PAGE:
Without a patent they would be trying to invent cheap large volume drugs instead ?

                • Re:I do not mind (Score:5, Insightful)

                  by arth1 (260657) on Wednesday May 16, 2012 @08:08AM (#40015717) Homepage Journal

                  ...and most of the new drugs are small increments on existing drugs , mostly for near terminal conditions that affect mostly rich westerners

                  They are in the business of 'inventing' very expensive drugs, because the current patent system encourages this ...

                  They are in the business to make money. The most money can be made by marketing a drug that does not cure anything, but must be continued to be taken for as long as a person lives. That's their holy grail.

                  Cures are useful for killing their competitor's products, but isn't a golden goose that continues laying eggs.

                  IMO, pharma patent laws should be modified to steer research into what's best for the people, not best for the shareholders. Drop the extended patent terms for anything that isn't curative.

                  • In the case of products with long development cycles (Pharma, Rockets for man rated launch, etc.) make the patent duration two pronged (this could apply to all patents): 5 years from commercial availability or 20 years total, whichever is shorter. Same for (C), 5/20. I realize there is a simple game of the system: don't start selling until 15 years from patent or copyright grant date, but at least it's an improvement on what we have now, and profit incentives will keep this from happening in many cases.
                    Th

                  • by mcgrew (92797) *

                    IMO, pharma patent laws should be modified to steer research into what's best for the people, not best for the shareholders. Drop the extended patent terms for anything that isn't curative.

                    You would have me suffer, because without patent law I wouldn't have Naproxin Sodium, a far better treatment for my arthritis than aspirin. You would have most cancer and HIV patients just die. Yes, a cure would be far better, but for some conditions a cure may be impossible at present levels of science.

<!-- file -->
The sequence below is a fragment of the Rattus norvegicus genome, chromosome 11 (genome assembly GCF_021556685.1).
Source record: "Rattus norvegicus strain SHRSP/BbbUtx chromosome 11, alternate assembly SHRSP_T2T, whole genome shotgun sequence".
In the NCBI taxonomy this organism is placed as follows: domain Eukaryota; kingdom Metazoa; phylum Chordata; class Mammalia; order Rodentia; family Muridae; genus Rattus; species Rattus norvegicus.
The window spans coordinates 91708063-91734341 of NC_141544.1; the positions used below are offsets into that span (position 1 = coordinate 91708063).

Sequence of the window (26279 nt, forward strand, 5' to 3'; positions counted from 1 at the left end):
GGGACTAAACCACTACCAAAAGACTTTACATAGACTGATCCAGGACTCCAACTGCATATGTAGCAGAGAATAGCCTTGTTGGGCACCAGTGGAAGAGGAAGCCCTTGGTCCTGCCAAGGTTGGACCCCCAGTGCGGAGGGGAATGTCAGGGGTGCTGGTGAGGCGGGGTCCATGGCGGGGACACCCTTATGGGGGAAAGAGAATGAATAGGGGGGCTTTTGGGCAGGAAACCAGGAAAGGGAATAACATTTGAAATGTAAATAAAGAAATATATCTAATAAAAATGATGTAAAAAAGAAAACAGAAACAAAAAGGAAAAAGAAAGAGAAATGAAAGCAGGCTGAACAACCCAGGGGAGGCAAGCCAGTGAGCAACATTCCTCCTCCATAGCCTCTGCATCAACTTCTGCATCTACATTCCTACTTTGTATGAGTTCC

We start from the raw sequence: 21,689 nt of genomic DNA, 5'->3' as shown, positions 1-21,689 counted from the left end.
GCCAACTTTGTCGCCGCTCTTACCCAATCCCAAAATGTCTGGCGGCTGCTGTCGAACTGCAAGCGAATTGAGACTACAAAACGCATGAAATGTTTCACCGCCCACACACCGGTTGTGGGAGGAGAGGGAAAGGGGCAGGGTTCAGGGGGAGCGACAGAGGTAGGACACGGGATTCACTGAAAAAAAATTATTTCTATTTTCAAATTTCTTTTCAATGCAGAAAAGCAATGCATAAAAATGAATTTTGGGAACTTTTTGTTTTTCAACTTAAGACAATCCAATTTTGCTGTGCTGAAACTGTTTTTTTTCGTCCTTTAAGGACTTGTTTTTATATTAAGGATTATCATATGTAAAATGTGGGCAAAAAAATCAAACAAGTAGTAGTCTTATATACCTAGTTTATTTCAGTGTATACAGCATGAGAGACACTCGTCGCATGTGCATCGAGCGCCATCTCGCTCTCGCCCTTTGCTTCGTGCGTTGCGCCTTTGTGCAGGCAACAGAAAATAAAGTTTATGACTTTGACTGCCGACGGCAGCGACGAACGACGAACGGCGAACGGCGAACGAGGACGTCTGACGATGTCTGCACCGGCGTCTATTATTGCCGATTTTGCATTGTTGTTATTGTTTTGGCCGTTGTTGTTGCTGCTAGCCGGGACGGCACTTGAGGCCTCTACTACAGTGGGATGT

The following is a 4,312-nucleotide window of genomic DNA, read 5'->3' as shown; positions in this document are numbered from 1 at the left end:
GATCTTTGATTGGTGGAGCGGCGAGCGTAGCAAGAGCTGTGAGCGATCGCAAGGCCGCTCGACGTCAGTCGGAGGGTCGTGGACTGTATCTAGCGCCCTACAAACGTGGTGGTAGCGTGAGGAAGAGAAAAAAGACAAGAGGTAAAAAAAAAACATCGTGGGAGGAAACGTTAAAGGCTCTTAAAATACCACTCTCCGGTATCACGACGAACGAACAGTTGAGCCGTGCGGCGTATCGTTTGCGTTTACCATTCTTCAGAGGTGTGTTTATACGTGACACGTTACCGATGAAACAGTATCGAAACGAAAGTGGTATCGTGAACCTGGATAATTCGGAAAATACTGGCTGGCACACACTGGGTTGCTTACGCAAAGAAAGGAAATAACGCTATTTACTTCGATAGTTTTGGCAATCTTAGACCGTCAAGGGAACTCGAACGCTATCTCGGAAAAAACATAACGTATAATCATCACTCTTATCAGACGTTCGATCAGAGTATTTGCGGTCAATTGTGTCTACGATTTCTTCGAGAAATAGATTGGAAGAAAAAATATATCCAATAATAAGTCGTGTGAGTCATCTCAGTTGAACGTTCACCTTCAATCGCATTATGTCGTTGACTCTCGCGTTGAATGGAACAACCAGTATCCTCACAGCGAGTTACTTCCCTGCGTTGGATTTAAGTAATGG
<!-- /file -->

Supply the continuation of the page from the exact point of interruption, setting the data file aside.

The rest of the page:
• And if you factor in a decent ROI that investors will require, I see a lot of ideas never making it to market or even developed because there's very little hope of reouping investment let alone making a return.

              With the exception of pharmaceuticals where the vast majority of development cost comes from the necessity of clinical trials to ensure patient safety, most ideas are nothing more than small iterative improvements on older ideas. We don't need huge multinational corporations blowing billions of dollars on R&D to make innovation happen. Shotgun approach (thousands of startups adding small and cheap improvements on top of the same basic idea) works just fine. But you can't have shotgun approach working ne

              • by PopeRatzo (965947)

                With the exception of pharmaceuticals where the vast majority of development cost comes from the necessity of clinical trials to ensure patient safety

                No, the clinical trials do not ensure "patient safety", they ensure deniability for the pharmaceutical company. "But it was approved!", they will say, and, "Our clinical trials showed it was safe!" when their product is shows to be poisonous.

                The system we have of developing treatments for disease is about as corrupt and wrongheaded as it could be. It encoura

            • Re:I do not mind (Score:5, Insightful)

              by CanHasDIY (1672858) on Wednesday May 16, 2012 @09:00AM (#40016259) Homepage Journal

              As the GGGP said, there are things that have a long time horizon before one can possibly recoup R&D and other investment costs - many things take much longer than 5 years. And if you factor in a decent ROI that investors will require, I see a lot of ideas never making it to market or even developed because there's very little hope of reouping investment let alone making a return.

              A greater argument for the socialization of pharmaceuticals, I have not heard.

              If the government were in charge of the pharmaceutical industry, there would be no need for a "decent ROI," nor would there be incentive to "treat" illness as opposed to cure it.

              Not-so-funny aside there - I can't understand these folks who actually believe that a for-profit drug manufacturer has any interest whatsoever in curing diseases they currently make billions off 'treating.'

              • by Zordak (123132)

                If the government were in charge of the pharmaceutical industry, there would be no need for a "decent ROI," nor would there be incentive to "treat" illness as opposed to cure it.